by Pat Reeder, Equipping Division Coordinator
Philippians 3:4b-7––If someone else thinks they have reasons to put confidence in the flesh, I have more: circumcised on the eighth day, of the people of Israel, of the tribe of Benjamin, a Hebrew of Hebrews; in regard to the law, a Pharisee; as for zeal, persecuting the church; as for righteousness based on the law, faultless. But whatever were gains to me I now consider loss for the sake of Christ.
Approaching a book like this, a Christian believer might think as follows: Islam is a merciless religion of hate and violence. Qureshi surely had a miserable childhood under the draconian rule of his parents and imams. He bore this heavy burden joylessly but dutifully, because it was all he knew. No doubt, upon discovering the good news of freedom in Christ, he tossed off Mohammed’s heavy shackles in exchange for the easy yoke of faith in Christ.
Qureshi’s story is far more fascinating than this one-dimensional portrait. Qureshi is the Muslim Saul of Tarsus: he had a joyful childhood; he had a loving family; he was part of a warm Muslim community; he loved Islam and the Quran; he was a top student, receiving his MD; he was morally upright by almost any standard; and his family was financially comfortable. Like Saul, when he surrendered to Christ, he had much to lose and little to gain. But also like Saul, he couldn’t deny the truth of the risen Jesus Christ. SAFJ chronicles Qureshi’s journey from his happy Muslim childhood up to just past his conversion.
The book is divided into ten sections and a whopping fifty-three chapters. Don’t worry; the main body of the book doesn’t break 300 pages; indeed, the shortness of the chapters only increases its readability.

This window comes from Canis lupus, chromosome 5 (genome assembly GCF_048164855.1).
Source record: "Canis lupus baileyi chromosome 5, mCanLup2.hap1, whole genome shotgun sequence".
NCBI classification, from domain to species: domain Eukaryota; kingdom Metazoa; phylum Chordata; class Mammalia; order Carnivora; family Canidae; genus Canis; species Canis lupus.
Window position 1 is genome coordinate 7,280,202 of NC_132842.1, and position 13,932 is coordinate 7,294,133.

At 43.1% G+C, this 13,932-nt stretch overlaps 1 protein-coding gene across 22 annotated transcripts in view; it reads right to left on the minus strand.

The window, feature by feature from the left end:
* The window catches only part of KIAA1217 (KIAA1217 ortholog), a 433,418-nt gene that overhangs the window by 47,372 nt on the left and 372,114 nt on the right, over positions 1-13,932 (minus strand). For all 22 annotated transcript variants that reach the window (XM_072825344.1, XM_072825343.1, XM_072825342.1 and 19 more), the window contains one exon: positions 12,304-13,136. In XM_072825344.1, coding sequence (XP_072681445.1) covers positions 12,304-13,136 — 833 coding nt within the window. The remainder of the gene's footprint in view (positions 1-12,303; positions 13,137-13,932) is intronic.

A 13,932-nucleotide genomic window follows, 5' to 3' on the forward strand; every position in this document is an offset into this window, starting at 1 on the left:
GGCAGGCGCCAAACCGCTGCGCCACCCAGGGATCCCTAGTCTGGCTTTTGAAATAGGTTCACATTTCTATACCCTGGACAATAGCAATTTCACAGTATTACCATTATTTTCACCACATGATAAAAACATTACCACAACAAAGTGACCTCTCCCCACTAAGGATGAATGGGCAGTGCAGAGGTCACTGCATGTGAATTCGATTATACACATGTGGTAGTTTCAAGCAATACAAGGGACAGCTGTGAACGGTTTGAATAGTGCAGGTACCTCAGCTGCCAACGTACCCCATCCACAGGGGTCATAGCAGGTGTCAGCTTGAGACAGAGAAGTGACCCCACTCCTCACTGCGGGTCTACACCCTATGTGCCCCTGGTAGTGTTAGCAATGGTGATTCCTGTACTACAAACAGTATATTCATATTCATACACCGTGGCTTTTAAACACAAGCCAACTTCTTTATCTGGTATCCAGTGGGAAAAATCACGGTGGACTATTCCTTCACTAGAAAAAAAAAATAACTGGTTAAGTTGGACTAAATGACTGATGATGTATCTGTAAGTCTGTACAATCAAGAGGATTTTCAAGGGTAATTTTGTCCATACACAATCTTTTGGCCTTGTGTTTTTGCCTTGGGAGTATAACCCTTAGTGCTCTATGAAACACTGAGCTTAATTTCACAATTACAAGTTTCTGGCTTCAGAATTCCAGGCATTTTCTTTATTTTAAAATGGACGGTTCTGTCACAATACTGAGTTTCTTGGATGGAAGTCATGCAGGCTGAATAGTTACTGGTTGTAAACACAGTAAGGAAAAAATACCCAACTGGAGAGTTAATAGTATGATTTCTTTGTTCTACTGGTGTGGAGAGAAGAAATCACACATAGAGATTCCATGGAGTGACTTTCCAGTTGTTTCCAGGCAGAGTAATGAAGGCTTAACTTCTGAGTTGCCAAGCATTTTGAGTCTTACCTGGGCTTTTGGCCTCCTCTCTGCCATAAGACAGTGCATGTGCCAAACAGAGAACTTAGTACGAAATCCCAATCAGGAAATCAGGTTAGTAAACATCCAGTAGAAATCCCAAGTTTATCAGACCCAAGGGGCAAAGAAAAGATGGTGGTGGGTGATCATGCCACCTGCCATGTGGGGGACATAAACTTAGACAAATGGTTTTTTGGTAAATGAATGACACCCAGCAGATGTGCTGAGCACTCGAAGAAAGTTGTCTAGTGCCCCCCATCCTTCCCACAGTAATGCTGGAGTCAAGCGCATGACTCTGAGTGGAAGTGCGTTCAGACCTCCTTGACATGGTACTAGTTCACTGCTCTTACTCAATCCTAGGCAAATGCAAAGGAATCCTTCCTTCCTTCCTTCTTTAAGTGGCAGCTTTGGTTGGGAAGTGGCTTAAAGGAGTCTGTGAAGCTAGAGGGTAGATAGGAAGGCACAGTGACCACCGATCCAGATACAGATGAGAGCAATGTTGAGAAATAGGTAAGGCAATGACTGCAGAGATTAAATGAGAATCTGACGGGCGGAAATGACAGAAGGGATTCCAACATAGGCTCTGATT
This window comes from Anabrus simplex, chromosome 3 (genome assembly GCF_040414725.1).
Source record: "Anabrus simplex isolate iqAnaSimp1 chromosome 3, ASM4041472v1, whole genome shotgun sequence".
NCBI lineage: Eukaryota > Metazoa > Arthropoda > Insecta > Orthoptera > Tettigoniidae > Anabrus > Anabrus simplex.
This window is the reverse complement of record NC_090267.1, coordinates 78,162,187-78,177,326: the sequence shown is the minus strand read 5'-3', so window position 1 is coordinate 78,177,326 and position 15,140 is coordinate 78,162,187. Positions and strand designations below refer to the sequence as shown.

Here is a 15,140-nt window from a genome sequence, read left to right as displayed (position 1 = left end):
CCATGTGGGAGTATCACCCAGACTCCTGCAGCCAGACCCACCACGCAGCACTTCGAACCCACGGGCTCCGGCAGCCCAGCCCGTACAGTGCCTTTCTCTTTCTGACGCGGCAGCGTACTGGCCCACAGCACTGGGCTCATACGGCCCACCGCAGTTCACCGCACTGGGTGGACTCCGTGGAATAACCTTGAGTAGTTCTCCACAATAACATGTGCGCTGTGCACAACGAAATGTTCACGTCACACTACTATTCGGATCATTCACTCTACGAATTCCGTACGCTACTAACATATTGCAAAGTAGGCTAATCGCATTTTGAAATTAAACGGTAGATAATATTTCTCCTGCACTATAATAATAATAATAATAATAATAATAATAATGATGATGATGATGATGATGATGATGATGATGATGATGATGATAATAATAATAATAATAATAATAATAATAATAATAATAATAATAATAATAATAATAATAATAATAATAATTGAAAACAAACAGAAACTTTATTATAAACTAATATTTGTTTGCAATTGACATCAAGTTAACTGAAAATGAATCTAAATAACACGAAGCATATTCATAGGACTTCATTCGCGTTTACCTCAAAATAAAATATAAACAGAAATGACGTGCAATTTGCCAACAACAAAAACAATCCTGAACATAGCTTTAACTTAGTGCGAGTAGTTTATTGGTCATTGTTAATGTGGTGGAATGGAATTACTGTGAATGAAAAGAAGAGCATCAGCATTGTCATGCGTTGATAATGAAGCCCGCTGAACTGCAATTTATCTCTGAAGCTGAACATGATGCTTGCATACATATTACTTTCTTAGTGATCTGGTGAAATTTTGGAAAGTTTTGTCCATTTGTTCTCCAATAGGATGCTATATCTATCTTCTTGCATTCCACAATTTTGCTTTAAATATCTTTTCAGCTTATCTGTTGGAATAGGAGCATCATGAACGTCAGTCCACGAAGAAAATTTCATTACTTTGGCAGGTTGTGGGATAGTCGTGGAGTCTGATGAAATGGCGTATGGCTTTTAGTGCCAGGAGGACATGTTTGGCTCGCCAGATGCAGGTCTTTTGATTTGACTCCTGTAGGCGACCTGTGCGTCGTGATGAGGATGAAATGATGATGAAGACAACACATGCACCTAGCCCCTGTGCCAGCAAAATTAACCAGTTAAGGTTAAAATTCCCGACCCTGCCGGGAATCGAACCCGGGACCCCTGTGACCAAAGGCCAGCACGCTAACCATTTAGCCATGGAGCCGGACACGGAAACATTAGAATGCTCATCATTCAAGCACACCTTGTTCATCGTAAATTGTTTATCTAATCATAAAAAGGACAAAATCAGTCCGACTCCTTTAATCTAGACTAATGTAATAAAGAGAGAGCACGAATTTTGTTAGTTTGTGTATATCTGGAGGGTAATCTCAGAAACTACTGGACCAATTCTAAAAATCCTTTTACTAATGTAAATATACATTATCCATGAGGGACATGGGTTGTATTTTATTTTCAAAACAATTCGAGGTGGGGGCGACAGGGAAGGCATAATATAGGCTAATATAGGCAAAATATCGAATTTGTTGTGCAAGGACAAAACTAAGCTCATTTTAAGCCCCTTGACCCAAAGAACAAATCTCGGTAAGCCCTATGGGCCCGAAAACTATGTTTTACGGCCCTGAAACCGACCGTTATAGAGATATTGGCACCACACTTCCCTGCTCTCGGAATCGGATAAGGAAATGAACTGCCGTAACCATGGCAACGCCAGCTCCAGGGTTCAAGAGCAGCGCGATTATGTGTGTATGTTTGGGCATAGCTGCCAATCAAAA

The first section gives a window into some of ins-and-outs of orthodox Islam while mingling details about Qureshi’s very early life. This section is valuable in its own right, given the place Islam occupies in current national discussions. Much of the rest of the book involves Qureshi’s struggle against Christianity during his years in college, as well as his close friendship with a young Christian named David. Again, if only for the sake of seeing David’s skill in friendship evangelism, the book would be worth the read. Throughout, one learns about how Muslims view the Bible and Jesus; one learns striking details about Mohammed, the origins of Islam and the Quran; one also learns why so many Muslims are ignorant of such reliable and easy-to-access information about their own religion. The book also provides a decent apologetic for biblical Christianity, especially the resurrection.
I give this book my highest recommendations. Viewed as a text on apologetics, SAFJ is lively read filled to the brim with the relationship between biblical Christianity and Islam. Viewed as an autobiography, one can’t help but get caught up in Qureshi’s inner experience of torment as he faces the prospect of leaving behind the beloved religion of his family.